Over the years that I have been researching and baking Springerle, I have discovered different recipes for Springerle. What the very first recipe was, I’m fairly clueless about. In the 1400′s and 1500′s I would tend to believe that ingredients were pretty basic: flour, eggs, a leavening agent or not, spices, flavorings and a sweetener that was most likely honey. Many German folks have sent me their old family recipes. Some recipes contained fat but most did not.
The following recipe works very well for me.
The Springerle Baker’s Springerle Cookie recipe
This recipe can be broken down into quarters.
1/2 teaspoon baker’s ammonia (Hartshorn), 2 tablespoons water, 6 large eggs at room temperature, 6 cups sifted powdered sugar, 1/2 cup softened unsalted butter (a little more or less is okay), 1/2 teaspoon salt, 1 teaspoon flavoring of your choice (more if desired), 8 cups sifted cake flour, more flour as needed.
Dissolve hartshorn in water and set aside. Beat eggs till thick and lemon-colored (10-20 minutes). Slowly beat in the powdered sugar, then the softened butter. Add the hartshorn and water, salt, preferred flavoring, and grated rind of lemon, lime or orange, if using. Let this mixture mix on medium speed for about 30 minutes or so. At times if I’m busy I let it beat for 40 minutes or more. Gradually beat in as much flour as you can with the mixer. Turn onto floured surface and knead in enough of the remaining flour to make a good print without sticking. Some days it takes all the flour while other days it doesn’t. It depends on where you live and what the weather is doing.
For Molding Springerle:
1). Using a clean pastry brush, dust your mold with powdered sugar. Dust mold each time cookies are pressed.
2). Roll out enough of the dough to make the cookie you are working with to a thickness of at least 1/4* on a lightly powdered sugared surface. For deep molds you will need to have your dough thicker.
3). Placing your mold on the dough, press down firmly enough to make a clear impression of the mold design. Carefully and slowly lift off the mold. If you wish, you may alternatively roll dough on surface of mold and then invert the mold and lift it off of your dough. Press dough into the mold with fingers, working from center outward being sure to get it into all the deep places.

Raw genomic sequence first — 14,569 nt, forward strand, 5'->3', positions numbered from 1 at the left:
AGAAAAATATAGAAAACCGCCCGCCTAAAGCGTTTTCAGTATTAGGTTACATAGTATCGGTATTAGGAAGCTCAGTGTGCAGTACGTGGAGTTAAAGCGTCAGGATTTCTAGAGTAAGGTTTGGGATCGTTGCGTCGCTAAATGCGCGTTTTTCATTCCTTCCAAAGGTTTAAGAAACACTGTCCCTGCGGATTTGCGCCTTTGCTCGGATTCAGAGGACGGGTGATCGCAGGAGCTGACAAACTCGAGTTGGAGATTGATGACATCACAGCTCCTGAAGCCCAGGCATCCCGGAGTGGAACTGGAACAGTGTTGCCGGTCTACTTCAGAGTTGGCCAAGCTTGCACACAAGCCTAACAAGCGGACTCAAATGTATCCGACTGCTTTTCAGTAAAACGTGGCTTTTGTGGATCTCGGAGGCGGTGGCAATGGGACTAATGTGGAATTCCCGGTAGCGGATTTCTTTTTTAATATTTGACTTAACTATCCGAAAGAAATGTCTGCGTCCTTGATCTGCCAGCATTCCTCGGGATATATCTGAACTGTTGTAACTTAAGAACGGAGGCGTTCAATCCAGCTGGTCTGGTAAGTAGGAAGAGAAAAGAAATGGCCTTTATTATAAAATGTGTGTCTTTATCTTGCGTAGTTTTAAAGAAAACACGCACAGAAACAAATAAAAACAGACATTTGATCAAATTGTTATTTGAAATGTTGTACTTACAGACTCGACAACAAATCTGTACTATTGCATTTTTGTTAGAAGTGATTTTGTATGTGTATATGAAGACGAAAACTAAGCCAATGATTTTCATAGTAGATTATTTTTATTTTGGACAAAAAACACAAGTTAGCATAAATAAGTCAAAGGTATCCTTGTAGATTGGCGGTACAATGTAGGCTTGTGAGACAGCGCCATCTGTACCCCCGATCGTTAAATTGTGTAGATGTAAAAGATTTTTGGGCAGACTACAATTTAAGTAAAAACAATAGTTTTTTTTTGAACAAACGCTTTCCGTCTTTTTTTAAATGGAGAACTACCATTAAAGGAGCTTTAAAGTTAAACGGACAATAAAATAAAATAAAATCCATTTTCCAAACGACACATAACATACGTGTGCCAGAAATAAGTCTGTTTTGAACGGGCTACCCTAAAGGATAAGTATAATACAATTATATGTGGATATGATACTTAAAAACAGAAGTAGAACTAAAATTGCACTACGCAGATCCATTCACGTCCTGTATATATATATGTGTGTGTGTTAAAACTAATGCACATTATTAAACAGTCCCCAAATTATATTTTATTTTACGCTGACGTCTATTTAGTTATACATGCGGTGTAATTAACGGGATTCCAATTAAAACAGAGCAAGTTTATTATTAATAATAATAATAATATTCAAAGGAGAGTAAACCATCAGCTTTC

4). Trim the cookies as you wish then carefully lift them onto your cookie sheet.
5). Let your Springerle sit 12 hours or overnight to air dry in order to get a “crust”. It may take up to 36 hours to dry good and crust over. This depends largely on the weather.
6). Bake as your recipe directs.
*Be sure to have good light to work by so you can tell if you’ve made a good impression with all of the details from your mold showing. And if you need glasses, wear em. Details become more visible as the cookie dries.
Drying and Baking:
After pressing your Springerle allow them to dry for between 16-36 hours before baking. This will allow the image to crust and thus prevent it from being distorted. Bake on baker’s parchment-lined cookie sheets at 225* to 300* till barely golden on the bottom, 25-45 minutes or more, depending on size of cookie. I teach folks to bake them “White” like porcelain. Leave them out again over night but covered and the next day store them in airtight containers and keep them in a cool dry place. They can keep for weeks but do become hard as rocks over time. Yield 3 to 12 dozen. *For ornaments to hang on your tree, remember to add a hole at the top for a string.
A GREAT Fall season Springerle recipe developed for the senses.
It produces Springerle that are quite tasty.
The Springerle Baker’s Rum Spice Springerle
This recipe can be broken down into quarters.
1/2 teaspoon baker’s ammonia (Hartshorn)
Enough water to dissolve the hartshorn (about 1 1/2 TBs)
6 large eggs, room temperature
6 cups sifted powdered sugar
1/2 cup softened unsalted butter (a little more or less is okay)
1/2 teaspoon salt
4 teaspoons each of: Cinnamon, Nutmeg, Cloves, Ginger and Cardamom
2 TBs Rum Flavoring
8 cups sifted cake flour more flour as needed
* Adjust the spices to your liking.
Dissolve hartshorn in water and set aside. Beat eggs till thick and lemon-colored (10-20 minutes) then slowly beat in the powdered sugar. Next add the softened butter, the hartshorn and water, salt, spices and rum flavoring. Let this mixture mix on medium speed for about 30 minutes or so. If I’m busy I let it beat for 40 minutes or more. Gradually beat in as much flour as you can with the mixer. Turn onto a floured surface and knead in enough of the remaining flour to make a good print without sticking.
Then just follow the molding and baking directions you now use.
Try using flavors such as anise, almond, lemon, orange, lime, vanilla, vanilla orange, chocolate, chocolate orange, espresso, spice, amaretto (ummmm Goood) or any combination.
Any combination or single flavor that you like is the right one. Traditionally anise was the flavor used and it is great with Earl Grey tea.
If you have questions about this weeks specials or questions about the Rum Spice recipe, just shoot me an email and I will respond within a day. -Ken
See TheSpringerleBaker.com for more tips and advice.